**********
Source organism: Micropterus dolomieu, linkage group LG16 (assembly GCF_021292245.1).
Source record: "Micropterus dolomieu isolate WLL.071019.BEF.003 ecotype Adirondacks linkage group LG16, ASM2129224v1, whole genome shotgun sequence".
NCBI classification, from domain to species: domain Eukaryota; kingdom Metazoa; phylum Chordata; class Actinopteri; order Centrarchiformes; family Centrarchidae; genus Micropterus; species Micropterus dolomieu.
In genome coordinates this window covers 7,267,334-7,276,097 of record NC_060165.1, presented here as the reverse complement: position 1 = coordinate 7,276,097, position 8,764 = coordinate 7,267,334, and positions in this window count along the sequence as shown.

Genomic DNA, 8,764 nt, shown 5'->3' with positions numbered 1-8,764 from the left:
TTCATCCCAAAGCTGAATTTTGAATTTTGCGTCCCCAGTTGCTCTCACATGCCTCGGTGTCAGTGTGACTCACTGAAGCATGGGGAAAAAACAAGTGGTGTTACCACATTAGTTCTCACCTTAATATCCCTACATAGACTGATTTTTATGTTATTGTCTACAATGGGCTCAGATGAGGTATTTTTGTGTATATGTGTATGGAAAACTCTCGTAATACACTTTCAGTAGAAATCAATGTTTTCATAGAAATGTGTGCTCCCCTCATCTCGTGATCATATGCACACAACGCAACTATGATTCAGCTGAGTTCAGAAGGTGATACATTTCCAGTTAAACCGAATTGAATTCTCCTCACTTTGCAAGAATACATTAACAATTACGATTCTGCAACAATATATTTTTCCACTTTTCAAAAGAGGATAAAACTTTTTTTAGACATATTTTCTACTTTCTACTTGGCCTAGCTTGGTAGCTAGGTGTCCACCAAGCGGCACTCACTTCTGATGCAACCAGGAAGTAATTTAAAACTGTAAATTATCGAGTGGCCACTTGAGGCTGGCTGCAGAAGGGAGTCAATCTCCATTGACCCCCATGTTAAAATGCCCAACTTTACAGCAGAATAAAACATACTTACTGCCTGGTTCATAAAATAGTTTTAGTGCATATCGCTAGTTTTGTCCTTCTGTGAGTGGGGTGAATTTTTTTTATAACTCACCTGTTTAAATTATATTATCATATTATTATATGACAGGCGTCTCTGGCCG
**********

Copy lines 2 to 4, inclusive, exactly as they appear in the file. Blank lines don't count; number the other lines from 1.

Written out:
Source record: "Micropterus dolomieu isolate WLL.071019.BEF.003 ecotype Adirondacks linkage group LG16, ASM2129224v1, whole genome shotgun sequence".
NCBI classification, from domain to species: domain Eukaryota; kingdom Metazoa; phylum Chordata; class Actinopteri; order Centrarchiformes; family Centrarchidae; genus Micropterus; species Micropterus dolomieu.
In genome coordinates this window covers 7,267,334-7,276,097 of record NC_060165.1, presented here as the reverse complement: position 1 = coordinate 7,276,097, position 8,764 = coordinate 7,267,334, and positions in this window count along the sequence as shown.